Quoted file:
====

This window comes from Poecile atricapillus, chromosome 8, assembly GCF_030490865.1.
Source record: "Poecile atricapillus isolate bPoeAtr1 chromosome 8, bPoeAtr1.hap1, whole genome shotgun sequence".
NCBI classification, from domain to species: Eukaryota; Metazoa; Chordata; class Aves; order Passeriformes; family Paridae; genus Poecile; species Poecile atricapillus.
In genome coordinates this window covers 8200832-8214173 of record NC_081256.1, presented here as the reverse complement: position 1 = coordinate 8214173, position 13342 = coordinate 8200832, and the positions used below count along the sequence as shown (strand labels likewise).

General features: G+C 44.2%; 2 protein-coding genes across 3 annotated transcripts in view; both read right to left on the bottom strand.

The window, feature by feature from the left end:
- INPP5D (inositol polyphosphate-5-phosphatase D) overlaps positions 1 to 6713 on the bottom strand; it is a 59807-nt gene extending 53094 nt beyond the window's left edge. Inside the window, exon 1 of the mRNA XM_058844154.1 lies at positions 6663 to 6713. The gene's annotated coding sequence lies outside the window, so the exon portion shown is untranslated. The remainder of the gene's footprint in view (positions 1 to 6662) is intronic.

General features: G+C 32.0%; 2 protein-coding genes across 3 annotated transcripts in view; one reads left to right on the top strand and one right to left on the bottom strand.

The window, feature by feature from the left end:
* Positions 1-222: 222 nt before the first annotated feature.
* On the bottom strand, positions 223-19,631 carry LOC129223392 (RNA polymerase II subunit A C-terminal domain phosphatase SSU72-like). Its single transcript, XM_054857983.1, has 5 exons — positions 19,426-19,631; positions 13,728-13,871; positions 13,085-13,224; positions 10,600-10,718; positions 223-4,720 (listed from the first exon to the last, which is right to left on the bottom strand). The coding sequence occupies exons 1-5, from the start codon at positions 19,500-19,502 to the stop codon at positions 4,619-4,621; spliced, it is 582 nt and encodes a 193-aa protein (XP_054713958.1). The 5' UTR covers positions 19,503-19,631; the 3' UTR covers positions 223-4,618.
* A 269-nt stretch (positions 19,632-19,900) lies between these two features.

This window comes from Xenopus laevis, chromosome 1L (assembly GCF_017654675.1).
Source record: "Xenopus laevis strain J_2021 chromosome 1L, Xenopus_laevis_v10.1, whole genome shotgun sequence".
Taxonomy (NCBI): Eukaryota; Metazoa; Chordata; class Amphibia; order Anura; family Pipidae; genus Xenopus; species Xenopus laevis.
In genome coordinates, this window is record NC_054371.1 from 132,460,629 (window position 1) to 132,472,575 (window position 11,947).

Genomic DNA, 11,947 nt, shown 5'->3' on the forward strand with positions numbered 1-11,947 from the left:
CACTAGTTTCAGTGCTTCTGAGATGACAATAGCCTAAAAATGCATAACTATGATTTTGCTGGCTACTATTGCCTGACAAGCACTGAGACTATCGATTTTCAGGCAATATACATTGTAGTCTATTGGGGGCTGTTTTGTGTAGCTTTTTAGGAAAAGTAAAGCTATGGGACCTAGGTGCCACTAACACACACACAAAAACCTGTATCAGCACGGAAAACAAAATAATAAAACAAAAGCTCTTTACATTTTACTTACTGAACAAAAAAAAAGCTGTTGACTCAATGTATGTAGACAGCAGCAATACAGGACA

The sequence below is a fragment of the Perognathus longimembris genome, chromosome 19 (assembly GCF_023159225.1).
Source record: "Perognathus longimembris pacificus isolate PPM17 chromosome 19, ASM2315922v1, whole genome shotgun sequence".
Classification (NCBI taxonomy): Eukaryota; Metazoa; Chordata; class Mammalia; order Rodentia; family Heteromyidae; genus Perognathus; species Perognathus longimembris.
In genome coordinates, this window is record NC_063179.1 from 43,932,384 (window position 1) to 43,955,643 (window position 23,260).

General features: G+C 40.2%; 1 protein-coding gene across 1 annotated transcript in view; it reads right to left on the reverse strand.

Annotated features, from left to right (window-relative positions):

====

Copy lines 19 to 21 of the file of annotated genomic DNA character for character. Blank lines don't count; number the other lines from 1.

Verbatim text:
The sequence below is a fragment of the Perognathus longimembris genome, chromosome 19 (assembly GCF_023159225.1).
Source record: "Perognathus longimembris pacificus isolate PPM17 chromosome 19, ASM2315922v1, whole genome shotgun sequence".
Classification (NCBI taxonomy): Eukaryota; Metazoa; Chordata; class Mammalia; order Rodentia; family Heteromyidae; genus Perognathus; species Perognathus longimembris.